How to Shred Pork (The Perfect & Easy Way To Do It)

Timothy Woods
Published by Timothy Woods
Last Updated On: December 4, 2023

Pulled pork is surely one of the most delicious, adaptable, and cost-effective crowd-pleasing meals out there. It isn't tricky, but the shredding may seem intimidating.

This was challenging even for me when I started my culinary journey. Fortunately, with the right support and tips, I mastered this skill. Now, I'm sharing it with you.

In this guide, you will find safe, fast, and tested tips on how you too can make the perfect pulled pork.

Quick Summary

  • Shredding pork involves using a suitable cut of meat, slow cooking it for a long time at low heat, and then using two forks to pull it apart.
  • The perfect cut for pulled pork is the shoulder due to its marbling and connective tissue.
  • If the pork is not shredded, it could be due to using the wrong cut, trimming too much fat, overcooking, undercooking, or cooking too fast. 

How to Shred Pork

The first step to shredding pork is getting the right cut. Without the correct choice, pulling the meat for tender pulled pork becomes impossible, regardless of barbecue sauce efforts.

1. Pork Shoulder

meat on a chopping board

The shoulder is a fattier cut, making it juicy and perfect for shredding. The perfect cut to use for pulled pork is the shoulder. It has loads of marbling and connective tissue.

This means that the pork will soften as it slowly cooks, ultimately creating a piece of meat that almost falls apart.

Pork shoulder blade roast, pork roast, or boneless shoulder are all great for making pulled pork.

Added to that, it is easy to find and one of the most inexpensive cuts of meat for shredded pork [1].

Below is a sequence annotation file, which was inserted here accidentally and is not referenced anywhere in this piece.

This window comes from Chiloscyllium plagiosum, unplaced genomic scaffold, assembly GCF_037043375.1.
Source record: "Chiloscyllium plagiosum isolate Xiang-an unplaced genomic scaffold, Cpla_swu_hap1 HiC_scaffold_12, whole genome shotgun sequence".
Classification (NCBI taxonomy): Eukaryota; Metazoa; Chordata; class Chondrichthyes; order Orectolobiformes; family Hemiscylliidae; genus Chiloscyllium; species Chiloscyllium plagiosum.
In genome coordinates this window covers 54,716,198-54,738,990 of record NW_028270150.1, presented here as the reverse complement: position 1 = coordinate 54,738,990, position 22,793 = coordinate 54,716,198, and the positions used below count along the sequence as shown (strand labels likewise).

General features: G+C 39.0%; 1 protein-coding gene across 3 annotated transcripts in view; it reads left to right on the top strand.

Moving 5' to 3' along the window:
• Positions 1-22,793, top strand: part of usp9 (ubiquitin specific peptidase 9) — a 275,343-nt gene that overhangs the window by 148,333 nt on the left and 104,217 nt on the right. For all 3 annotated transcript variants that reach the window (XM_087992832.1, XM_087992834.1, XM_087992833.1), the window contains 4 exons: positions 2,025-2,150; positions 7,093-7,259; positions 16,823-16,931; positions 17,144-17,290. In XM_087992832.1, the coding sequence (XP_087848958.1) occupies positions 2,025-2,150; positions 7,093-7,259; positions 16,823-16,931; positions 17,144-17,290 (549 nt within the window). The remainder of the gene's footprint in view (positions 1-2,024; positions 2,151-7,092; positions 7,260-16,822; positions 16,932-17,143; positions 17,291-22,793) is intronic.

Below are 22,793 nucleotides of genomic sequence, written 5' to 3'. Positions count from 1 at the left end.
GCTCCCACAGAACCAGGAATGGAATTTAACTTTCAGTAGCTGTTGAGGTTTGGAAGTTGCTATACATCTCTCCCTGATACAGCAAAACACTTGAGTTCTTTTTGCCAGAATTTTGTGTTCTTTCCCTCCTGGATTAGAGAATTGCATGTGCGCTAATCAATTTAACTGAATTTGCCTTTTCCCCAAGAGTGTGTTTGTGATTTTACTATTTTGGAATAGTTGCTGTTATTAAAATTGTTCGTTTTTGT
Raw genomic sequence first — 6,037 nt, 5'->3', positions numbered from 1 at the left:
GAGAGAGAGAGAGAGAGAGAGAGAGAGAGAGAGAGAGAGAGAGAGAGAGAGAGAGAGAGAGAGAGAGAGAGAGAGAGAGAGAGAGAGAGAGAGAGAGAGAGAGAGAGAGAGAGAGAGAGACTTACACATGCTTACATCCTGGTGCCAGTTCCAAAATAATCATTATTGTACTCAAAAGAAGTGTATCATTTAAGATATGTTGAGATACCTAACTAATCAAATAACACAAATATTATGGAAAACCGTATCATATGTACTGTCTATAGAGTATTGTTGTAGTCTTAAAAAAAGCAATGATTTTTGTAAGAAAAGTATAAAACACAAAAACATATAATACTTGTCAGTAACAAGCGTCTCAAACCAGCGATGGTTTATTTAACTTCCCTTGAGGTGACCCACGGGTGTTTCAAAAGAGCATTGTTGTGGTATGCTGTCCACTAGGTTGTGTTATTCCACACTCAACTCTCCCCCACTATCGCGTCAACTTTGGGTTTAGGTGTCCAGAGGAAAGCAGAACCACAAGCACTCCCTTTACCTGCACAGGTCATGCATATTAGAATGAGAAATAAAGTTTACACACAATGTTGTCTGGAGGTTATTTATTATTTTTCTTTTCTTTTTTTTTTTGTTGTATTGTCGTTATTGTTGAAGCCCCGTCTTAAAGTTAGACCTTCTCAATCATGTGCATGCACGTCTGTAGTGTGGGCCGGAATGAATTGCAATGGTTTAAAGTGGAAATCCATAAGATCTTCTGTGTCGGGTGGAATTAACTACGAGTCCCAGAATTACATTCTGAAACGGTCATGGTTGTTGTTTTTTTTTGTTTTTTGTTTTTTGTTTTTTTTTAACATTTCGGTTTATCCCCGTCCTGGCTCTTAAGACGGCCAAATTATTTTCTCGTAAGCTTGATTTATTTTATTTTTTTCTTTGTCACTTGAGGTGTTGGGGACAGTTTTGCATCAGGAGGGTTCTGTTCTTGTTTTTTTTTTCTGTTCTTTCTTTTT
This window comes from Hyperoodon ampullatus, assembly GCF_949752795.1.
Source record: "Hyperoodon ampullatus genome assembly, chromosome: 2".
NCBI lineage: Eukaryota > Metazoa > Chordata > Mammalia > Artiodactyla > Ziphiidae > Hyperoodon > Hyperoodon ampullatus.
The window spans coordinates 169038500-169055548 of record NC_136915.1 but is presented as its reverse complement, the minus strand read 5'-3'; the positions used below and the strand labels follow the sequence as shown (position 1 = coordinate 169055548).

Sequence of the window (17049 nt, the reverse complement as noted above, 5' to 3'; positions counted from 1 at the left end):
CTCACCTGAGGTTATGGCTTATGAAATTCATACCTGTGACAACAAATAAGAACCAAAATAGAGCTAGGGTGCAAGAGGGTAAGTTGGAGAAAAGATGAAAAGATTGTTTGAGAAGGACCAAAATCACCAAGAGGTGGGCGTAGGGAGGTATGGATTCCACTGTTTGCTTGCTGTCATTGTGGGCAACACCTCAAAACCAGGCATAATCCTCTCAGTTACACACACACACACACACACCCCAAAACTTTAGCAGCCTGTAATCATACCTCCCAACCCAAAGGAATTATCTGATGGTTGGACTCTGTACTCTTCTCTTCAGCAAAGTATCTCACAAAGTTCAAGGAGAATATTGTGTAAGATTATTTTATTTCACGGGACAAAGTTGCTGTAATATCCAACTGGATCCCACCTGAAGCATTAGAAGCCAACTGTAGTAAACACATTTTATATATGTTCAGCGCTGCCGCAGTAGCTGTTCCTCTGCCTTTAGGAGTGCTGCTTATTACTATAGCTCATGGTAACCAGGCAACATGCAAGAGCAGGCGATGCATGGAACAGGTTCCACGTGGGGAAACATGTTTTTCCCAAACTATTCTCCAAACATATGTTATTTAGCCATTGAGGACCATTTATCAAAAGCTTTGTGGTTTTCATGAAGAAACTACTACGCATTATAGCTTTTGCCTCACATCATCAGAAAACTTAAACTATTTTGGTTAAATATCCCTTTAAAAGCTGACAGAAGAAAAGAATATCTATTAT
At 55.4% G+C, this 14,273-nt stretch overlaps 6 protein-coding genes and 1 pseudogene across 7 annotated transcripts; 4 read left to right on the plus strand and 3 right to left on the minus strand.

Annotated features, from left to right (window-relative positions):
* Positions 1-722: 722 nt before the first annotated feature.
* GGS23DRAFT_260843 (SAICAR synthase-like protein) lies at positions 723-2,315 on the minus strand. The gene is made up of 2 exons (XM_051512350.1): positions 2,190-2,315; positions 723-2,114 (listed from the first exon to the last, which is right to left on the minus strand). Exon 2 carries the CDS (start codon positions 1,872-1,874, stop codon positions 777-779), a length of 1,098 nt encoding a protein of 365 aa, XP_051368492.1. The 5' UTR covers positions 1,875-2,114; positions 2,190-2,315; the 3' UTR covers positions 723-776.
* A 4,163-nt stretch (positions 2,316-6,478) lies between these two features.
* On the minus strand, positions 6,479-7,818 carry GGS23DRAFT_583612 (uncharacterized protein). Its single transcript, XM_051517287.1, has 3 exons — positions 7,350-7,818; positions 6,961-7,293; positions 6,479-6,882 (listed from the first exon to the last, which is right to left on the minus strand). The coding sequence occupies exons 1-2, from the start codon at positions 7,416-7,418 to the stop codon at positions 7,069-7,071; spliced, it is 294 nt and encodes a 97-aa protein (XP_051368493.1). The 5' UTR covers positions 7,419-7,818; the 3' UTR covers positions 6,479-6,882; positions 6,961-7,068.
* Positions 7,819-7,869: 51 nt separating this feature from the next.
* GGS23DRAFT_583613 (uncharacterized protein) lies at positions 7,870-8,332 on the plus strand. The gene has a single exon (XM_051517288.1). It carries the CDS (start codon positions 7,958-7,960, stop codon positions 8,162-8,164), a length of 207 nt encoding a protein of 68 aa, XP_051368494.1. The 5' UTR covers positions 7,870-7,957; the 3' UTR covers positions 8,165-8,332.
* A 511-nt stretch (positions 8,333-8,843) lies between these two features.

2. Pork Loin

You can consider a pork loin for a lower fat version but be sure to follow an appropriate recipe [2].

Also Read: Pork Loin Calories

3. Boston Butt

The quick answer – a  Boston butt is another name for a pig's shoulder – so it's perfect for making pulled pork [3].

How To Cook The Pork

stovetop and an oven being used

Most recipes for pulled pork will call for long, slow, low heat cooking. The breaking down of the connective tissue takes time. You can cook your meat any way you choose, as long as it's low and slow.

1. On The Smoker

You'll need to smoke the meat for at least 4 or 5 hours [4].

2. In A Slow Cooker

The slow cooker is perfect for when you don't have time to watch your smoker for hours at a time.

First, you might need to trim some of the fat and cut the meat to fit into the slow cooker.

Next, add a sauce or broth and then set your slow cooker to cook for 5 or 6 hours on a high setting. Alternatively, cook for 10 to 11 hours on a low setting [5].

Also Read: Slow Cooker Ribs Recipe

3. In The Oven

A Dutch oven with a tightly fitting lid is perfect for cooking your pork in the oven.

For tender, juicy results, keep the temperature at 350°F or less for 4 to 6 hours [6].

4. On the Stovetop

A Dutch oven is also perfect for making pulled pork on a stovetop. The meat needs to simmer for 1 to 2 hours until tender [7].

How to Shred Pulled Pork

using fork to pull pork